Paterson has fewer students, but more principals than Newark, payroll records show | Paterson Times Paterson Times

Paterson has fewer students, but more principals than Newark, payroll records show

By Jayed Rahman
Published: December 16, 2019

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Paterson has 9,000 fewer students than Newark, but has more principals, according to payroll data reviewed for both districts.

Public records show Paterson has 61 principals while Newark has 60. Paterson has 56 schools while Newark has 64.

Paterson has approximately 25,000 students in K-12 grades and district-run pre-schools. Newark has approximately 34,000 in K-12 grades, according to public records.

In response to a request for comment, Paul Brubaker, spokesman for the Paterson Public Schools, issued a 461-word statement.

Brubaker insisted the district has 27,779 students. However, this figure includes pre-k students from contracted pre-schools. The district neither runs nor staffs these pre-k centers which are run by various private organizations. If pre-k numbers are counted, Newark’s student count jumps to 36,112.

“While it is extremely narrow to evaluate Paterson Public Schools on the basis of an arbitrary comparison to another school district – through the lens of the single administrative position of principal – we note that there were fewer principals in the Paterson Public School District in 2009, but then the graduation rate was much lower at 46 percent,” said Brubaker. “As a result of launching the high school academies – and reducing the number of students within a group of graduates – Paterson Public Schools’ graduation rate rose up to 84.8 percent in 2018, while Newark Public Schools’ graduation rate was 75.7 percent, according to state data.”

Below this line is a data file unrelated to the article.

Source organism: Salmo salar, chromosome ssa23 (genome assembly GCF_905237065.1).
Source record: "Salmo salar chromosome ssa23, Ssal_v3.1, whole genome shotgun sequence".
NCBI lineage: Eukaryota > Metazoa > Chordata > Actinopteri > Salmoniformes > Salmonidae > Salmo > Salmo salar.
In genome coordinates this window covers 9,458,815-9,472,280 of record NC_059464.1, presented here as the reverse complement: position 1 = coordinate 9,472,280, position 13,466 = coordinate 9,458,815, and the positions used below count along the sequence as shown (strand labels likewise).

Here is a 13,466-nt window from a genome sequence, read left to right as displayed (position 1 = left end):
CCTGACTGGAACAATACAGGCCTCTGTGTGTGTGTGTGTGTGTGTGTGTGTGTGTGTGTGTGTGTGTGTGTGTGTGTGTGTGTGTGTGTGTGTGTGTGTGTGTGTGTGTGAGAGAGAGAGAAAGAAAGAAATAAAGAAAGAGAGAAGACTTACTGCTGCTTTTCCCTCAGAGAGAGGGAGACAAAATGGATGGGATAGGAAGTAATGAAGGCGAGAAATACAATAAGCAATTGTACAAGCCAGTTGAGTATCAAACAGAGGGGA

The district’s graduation rate has gone up over the past decade due to increasing number of students qualifying to graduate via alternative means or “portfolio” method. Many fail to pass state standardized exams to graduate. School board members last academic year wanted superintendent Eileen Shafer to reduce the number of students graduating via this method by 5-percent.

Brubaker pointed out the district’s per pupil cost is lower than Newark’s. He said Paterson spends $16,401 per pupil while Newark spends $19,156. Moreover, he stated Paterson’s administrative cost per pupil is $1,699 while Newark’s is $1,821.

School board members were told the district has more principals and fewer students than Newark by one of the three state monitors over the summer. This has prompted the school board to consider restructuring its two biggest high schools, Kennedy and Eastside. Both high school buildings are broken into multiple academies – each academy has its own principal and vice principal.

“It’s unbelievable. There’s too many chefs in one kitchen,” said school board member Emanuel Capers.

Capers isn’t alone. Two other men, who won seats to the school board last month, said the district needs to look at restructuring its big high schools to reduce the number of principals.

Capers, who works in Essex County, pointed out districts like Newark rely on a different administrative structure in their schools. He said though these districts have fewer principals they do have other administrators like sector supervisors.

Indeed, Newark has more than twice as many vice principals as Paterson. Newark has 105 vice principals. Paterson has 44, according to payroll records.

“Each of those school buildings in Newark has the administrative support vice principals, teacher coaches and other administrators. Many of our Paterson academies coexist in the same building (i.e. at Kennedy, Eastside and International High School). The district is operating with fewer administrators after the reduction in force that was enacted last spring,” said Brubaker.

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